Friday’s event was held in a far smaller room in the convention center and was open to only those who had invitations, leaving some of the president’s backers waiting outside for a chance to see him speak.
It started with an excerpt of "Lift Every Voice and Sing," a poem that's often referred to as the black national anthem, which caused a stir on social media with critics who called it disingenuous.
Trump was preceded by Vice President Mike Pence, who told the crowd of the sweep of black Republicans who were elected to office during the Reconstruction era and said that the GOP, from Abraham Lincoln to Dwight Eisenhower, has advocated for black Americans.
Then came U.S. Housing and Urban Development Secretary Ben Carson, the only African American member of Trump’s Cabinet, who drew a rousing ovation when he told the crowd that if “Trump is a racist, he’s an awfully bad one.”
That contrasted with the message from Williams and other Democratic legislators, who blasted the president’s play for black voters and said their party is best positioned to meet the needs of communities of color. The Rev. Timothy McDonald, a civil rights leader and pastor of the First Iconium Baptist Church in Atlanta, closed the news conference Friday morning with a scathing rebuke of Trump’s latest effort to woo black voters.
“To launch a program that he thinks is going to cause black people to vote for him is outrageous, it is insane and it is a slap in the face of all Americans of goodwill,” McDonald said. “This man’s rhetoric and his agenda have taken our country backward, not forward, to a time when there was much pain that existed.”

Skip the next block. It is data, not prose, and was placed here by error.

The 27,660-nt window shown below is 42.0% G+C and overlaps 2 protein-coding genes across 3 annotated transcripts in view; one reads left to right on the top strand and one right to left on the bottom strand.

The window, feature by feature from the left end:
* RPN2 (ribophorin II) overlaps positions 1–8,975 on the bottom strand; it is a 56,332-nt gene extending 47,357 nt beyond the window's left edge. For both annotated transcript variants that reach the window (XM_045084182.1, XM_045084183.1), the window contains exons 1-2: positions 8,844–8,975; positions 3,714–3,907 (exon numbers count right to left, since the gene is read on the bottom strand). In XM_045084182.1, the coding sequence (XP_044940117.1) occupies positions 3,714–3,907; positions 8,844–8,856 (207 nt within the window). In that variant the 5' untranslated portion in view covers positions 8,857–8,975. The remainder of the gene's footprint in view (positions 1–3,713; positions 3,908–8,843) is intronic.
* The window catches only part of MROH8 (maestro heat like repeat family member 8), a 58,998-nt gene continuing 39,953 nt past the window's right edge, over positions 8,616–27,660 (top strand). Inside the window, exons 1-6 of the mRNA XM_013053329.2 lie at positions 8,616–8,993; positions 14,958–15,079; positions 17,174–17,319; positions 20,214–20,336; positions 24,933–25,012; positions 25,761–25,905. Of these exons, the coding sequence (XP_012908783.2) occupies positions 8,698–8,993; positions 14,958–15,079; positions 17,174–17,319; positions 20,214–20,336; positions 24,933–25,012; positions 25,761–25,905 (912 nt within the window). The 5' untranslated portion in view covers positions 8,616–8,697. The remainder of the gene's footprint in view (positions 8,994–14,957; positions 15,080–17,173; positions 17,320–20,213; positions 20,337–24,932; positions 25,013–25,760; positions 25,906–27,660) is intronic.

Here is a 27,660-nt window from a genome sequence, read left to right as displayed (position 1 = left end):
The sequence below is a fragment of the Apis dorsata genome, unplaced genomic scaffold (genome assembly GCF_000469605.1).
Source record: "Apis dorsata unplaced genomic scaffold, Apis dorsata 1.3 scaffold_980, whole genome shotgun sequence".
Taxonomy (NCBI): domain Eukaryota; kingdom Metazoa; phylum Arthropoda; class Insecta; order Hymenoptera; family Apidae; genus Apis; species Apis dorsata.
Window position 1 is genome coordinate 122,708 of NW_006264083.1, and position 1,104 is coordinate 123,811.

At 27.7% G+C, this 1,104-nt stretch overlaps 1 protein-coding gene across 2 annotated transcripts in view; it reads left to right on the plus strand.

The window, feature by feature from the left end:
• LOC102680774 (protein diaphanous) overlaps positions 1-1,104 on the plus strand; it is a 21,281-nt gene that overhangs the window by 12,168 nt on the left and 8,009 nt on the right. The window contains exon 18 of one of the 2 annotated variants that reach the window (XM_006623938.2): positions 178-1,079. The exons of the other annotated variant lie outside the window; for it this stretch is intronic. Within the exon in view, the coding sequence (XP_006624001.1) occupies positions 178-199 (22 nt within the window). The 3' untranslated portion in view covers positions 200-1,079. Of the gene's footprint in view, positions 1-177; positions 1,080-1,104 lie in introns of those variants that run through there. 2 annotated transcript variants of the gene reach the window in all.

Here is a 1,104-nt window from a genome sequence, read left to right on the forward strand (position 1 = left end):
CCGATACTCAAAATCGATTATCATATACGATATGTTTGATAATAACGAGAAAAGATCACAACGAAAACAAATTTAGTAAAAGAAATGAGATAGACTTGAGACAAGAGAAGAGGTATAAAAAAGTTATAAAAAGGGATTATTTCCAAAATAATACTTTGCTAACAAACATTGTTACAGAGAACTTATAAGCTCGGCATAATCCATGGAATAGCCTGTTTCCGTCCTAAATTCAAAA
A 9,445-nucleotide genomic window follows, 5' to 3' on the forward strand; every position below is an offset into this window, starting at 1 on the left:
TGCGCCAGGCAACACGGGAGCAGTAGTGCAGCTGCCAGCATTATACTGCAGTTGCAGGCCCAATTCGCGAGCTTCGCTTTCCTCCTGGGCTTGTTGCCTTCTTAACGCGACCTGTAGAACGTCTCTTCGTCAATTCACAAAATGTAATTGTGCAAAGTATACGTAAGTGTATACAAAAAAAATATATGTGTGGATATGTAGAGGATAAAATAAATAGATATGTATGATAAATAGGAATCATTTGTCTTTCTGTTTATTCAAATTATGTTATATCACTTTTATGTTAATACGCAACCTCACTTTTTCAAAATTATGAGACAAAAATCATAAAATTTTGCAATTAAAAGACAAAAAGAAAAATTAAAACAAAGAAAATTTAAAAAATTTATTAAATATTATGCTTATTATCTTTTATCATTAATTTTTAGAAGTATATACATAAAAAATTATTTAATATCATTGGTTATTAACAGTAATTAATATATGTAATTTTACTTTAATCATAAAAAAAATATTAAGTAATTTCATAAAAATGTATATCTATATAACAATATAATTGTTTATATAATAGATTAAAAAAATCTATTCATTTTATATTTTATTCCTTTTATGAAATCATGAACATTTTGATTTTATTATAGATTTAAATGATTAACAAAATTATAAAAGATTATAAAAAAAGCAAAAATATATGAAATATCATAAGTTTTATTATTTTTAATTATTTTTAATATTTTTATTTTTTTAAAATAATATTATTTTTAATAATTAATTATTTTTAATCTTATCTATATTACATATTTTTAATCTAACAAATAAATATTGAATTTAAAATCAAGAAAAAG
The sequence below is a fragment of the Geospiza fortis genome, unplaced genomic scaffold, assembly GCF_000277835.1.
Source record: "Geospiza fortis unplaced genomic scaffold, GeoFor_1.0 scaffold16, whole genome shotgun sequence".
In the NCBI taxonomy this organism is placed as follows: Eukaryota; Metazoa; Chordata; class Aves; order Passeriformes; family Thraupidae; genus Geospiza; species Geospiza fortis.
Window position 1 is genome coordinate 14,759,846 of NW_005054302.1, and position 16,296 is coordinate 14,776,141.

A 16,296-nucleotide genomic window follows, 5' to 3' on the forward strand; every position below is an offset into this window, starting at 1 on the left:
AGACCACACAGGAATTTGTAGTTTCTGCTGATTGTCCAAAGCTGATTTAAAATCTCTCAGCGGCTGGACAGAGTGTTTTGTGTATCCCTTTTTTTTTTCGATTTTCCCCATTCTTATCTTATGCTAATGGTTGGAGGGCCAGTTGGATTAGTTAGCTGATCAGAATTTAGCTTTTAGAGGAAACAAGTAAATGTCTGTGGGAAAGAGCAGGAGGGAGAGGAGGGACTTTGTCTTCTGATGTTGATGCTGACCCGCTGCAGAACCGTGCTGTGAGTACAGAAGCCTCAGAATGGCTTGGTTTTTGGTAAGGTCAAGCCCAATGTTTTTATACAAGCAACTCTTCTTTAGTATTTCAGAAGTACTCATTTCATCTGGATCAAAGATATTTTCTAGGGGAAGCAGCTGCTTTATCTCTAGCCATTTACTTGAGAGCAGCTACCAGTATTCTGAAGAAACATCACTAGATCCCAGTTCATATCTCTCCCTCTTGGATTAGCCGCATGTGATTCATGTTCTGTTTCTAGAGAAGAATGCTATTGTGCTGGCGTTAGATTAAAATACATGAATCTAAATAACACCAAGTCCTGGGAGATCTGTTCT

Although Trump’s event targeted black voters, the audience was peppered with influential white politicians from Georgia: Gov. Brian Kemp, U.S. Agriculture Secretary Sonny Perdue, U.S. Sen. David Perdue, and U.S. Reps. Doug Collins, Buddy Carter and Jody Hice were all in the building. Each was also singled out by Trump.
The crowd was also dotted with local black conservatives. Among the attendees was Herman Cain, the former presidential hopeful; Alveda King, a niece of the Rev. Martin Luther King Jr.; and Melvin Everson, a former state legislator.
The event served as a reunion of sorts for black Trump supporters from across the nation. Political adviser Katrina Pierson named over a dozen states she said attendees hailed from, including Georgia, Florida, Ohio and Texas. “You forgot Arkansas!” a few people shouted.
Trump gave one of the most prominent speaking slots, though, to a lesser-known supporter: Kelvin King, an Atlanta contractor and Air Force veteran who credited Trump’s economic agenda for helping his business thrive and thanked the president for “making the black community a priority.”
“Our future success depends on our success in ignoring the distractions we see on a daily basis,” King said. “Don’t sit on the sidelines because of emotions or feelings.”
David Solomon, who came to the event from Miami, is the type of voter that Trump is hoping to win over. He said he was drawn to Trump because of his support for school choice and opposition to abortion, and that he plans to challenge other black voters to question their party ideology.
“Why not try something different?” he said. “We’ve already given them a shot for 50-some-odd years, and what have they done for us?”
Bria Felicien contributed to this report.